The title says it all: this blog features physics videos found everywhere on the web: animations, demonstrations, lectures, documentaries.
Please go here if you want to suggest other nice physics videos, and here if I mistakingly infringed your copyrights. If you understand French, you'll find a huge selection of physics videos in French in my other blog Vidéos de Physique.

Sunday, 31 March 2013

Mixing Water

Thermal camera video on mixing hot and cold water, hot water on top of cold water.


The Oldest Star in the Universe

Hank tells the story of the mysterious star known as "Methuseleh," and why scientists think that it is the oldest known star in the universe.

Other Sci-Show videos


What If The Sun Disappeared?

No more natural light, no more photosynthesis, freezing temperatures...

Other VSauce videos

Thursday, 21 March 2013

Single Photon Interference

What happens when single photons of light pass through a double slit and are detected by a photomultiplier tube? In 1801 Thomas Young seemed to settle a long-running debate about the nature of light with his double slit experiment. He demonstrated that light passing through two slits creates patterns like water waves, with the implication that it must be a wave phenomenon.

 However, experimental results in the early 1900s found that light energy is not smoothly distributed as in a classical wave, rather it comes in discrete packets, called quanta and later photons. These are indivisible particles of light. So what would happen if individual photons passed through a double slit? Would they make a pattern like waves or like particles?

Other Veritasium videos


Dartmouth professor discusses Foucault's pendulum

Physics and astronomy professor Jim LaBelle discusses the science behind a classic physics experiment, Foucault's pendulum, while seated next to Dartmouth's pendulum in Fairchild Tower.


Saturday, 16 March 2013

The Pain of Electricity (AC versus DC)

Have you always wondered if you shocked yourself with electricity, which type of electricity would hurt more: AC (Alternating Current) or DC (Direct Current)? Wait no more!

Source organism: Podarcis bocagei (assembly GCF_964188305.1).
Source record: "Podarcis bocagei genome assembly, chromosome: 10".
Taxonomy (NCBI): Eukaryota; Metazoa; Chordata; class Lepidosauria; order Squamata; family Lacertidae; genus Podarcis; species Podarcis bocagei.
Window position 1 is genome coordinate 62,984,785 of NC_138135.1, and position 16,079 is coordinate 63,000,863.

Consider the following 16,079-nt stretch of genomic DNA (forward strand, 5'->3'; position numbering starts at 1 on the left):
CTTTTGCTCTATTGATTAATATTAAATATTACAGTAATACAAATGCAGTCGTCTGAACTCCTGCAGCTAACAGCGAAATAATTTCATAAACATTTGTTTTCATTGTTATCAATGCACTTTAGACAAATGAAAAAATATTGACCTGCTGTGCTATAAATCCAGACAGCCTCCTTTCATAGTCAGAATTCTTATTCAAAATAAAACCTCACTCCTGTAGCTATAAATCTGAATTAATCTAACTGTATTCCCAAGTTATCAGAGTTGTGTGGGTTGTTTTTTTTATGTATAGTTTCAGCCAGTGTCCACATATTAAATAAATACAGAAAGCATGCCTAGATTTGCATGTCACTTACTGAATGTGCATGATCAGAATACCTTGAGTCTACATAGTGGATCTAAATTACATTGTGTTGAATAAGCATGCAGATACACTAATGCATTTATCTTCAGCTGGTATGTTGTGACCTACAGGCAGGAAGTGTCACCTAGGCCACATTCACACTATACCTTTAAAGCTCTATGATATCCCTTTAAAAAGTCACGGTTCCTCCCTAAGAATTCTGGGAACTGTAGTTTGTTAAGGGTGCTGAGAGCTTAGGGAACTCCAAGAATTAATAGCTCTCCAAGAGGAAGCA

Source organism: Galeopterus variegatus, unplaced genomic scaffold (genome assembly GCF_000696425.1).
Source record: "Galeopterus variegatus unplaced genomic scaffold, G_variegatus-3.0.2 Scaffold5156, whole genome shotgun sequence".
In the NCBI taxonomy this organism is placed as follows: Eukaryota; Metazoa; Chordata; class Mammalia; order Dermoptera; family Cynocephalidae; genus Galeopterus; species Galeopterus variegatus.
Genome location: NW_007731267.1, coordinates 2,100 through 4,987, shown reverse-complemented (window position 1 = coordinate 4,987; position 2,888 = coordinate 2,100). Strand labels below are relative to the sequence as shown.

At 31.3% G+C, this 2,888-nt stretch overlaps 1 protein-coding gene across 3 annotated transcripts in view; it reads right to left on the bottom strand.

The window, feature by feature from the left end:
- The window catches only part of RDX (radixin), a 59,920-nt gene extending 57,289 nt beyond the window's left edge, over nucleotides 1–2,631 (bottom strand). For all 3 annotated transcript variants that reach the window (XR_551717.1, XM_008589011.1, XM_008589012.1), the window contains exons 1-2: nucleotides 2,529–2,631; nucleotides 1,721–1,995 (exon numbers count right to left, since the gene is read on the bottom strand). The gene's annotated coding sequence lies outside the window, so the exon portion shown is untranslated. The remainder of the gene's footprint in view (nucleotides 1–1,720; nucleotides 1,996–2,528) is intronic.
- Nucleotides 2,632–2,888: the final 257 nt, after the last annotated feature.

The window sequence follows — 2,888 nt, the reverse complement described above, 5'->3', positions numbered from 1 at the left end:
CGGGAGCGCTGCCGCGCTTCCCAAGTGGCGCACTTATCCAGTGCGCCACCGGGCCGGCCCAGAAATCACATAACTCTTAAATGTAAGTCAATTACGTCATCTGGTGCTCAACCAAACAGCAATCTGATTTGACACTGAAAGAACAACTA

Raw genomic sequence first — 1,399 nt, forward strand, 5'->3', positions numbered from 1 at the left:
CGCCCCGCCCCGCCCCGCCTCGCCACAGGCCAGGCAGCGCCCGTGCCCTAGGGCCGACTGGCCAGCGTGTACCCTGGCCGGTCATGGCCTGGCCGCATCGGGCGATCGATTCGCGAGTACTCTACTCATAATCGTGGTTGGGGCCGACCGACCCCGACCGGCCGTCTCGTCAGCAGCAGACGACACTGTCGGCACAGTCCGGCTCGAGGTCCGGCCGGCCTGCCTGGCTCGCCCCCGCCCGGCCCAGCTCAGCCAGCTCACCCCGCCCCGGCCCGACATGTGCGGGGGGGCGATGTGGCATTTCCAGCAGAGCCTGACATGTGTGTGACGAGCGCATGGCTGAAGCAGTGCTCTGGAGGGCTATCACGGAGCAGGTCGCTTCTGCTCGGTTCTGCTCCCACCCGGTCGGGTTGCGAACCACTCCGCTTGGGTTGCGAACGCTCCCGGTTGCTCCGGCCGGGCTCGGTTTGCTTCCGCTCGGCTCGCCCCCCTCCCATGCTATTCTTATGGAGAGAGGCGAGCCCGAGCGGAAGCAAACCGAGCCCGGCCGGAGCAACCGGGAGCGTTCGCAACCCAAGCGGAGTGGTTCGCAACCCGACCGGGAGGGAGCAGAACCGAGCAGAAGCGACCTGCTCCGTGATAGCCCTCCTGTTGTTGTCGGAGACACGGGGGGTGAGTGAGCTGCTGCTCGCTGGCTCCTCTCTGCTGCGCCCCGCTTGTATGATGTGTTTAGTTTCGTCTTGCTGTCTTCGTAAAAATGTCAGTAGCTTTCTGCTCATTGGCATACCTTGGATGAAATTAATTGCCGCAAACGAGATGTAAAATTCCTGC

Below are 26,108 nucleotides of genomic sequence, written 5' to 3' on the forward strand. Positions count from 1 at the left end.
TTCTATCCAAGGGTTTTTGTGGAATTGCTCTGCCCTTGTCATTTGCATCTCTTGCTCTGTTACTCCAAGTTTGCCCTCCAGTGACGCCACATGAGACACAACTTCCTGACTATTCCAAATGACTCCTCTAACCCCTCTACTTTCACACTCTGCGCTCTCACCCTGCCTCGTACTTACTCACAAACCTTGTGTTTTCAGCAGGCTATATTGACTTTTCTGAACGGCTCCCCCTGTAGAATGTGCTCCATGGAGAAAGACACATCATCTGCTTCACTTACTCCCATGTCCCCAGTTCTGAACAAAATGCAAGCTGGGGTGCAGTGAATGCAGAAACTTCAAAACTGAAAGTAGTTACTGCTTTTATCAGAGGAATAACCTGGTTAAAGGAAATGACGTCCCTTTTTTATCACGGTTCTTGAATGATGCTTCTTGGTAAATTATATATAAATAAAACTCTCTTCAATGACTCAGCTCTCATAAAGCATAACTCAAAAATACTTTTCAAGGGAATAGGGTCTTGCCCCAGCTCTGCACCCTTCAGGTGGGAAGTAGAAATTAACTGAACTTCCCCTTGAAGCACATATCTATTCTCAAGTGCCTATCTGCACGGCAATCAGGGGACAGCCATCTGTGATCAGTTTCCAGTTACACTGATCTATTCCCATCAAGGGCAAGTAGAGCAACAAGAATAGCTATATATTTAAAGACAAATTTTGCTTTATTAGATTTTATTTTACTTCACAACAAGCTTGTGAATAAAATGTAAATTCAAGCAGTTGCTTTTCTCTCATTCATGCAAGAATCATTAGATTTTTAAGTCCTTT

Wednesday, 13 March 2013

The Manhattan Project

Some of the greatest advances in science have come from humanity's more destructive impulses. This is not the fault of science - when we discover powerful truths about the universe it's up to us to decide how to use them because they can either be boons or banes to the world. There may be no better example of this than the work done by the Manhattan Project - the years long, multinational effort to develop an atomic bomb during World War II. The project created unfathomably destructive weapons and led to a 50 year Cold War with the USSR, but is also the source of a lot of information about the atom we didn't have before, which has led to advances in many beneficial fields, like energy production and medicine. Science, like history, is always complicated.

Other Sci-Show videos


Youtube Video vs. The Universe

Other Minute Physics videos

Microscopes: How They Work

An explanation of how microscopes work, using a ray tracing diagram.


Tuesday, 12 March 2013

Negative Temperatures are HOT - Sixty Symbols

Temperatures below absolute zero are HOTTER than those above, explains Professor Philip Moriarty.

Other Sixty Symbols videos


Bare Filament

Why do lightbulbs have the bulb? This video shows what happens if the glass bulb of an incandescent lightbulb is removed and the electicity turned on.


The Search for Antimatter

If you don't have any idea what antimatter is, you don't have to feel bad - the brightest minds in the world have only recently begun to understand what it is and how it works. Hank gives us the run down on what we know about antimatter, and what we're still trying to figure out.

Other Sci-Show videos

Thursday, 7 March 2013

Total internal reflection breakdown

This experiments show total internal reflection at the boundary between wax and air. When we place a drop of water at the surface the conditions changes and total internal reflection disappears.


Is There Gravity in Space?

In a word, "yes" - space is packed with gravity. Hank explains how Isaac Newton described how gravity works, and why even though it seems that things are floating in space, they're still effected by gravity. Every object in the universe is constantly attracting every other object in the universe.

Other Sci-Show videos


Hydrogen Storage - Backstage Science

A team from the University of Bath use the neutrons at ISIS to make a breakthrough.

Other Backstage Science videos

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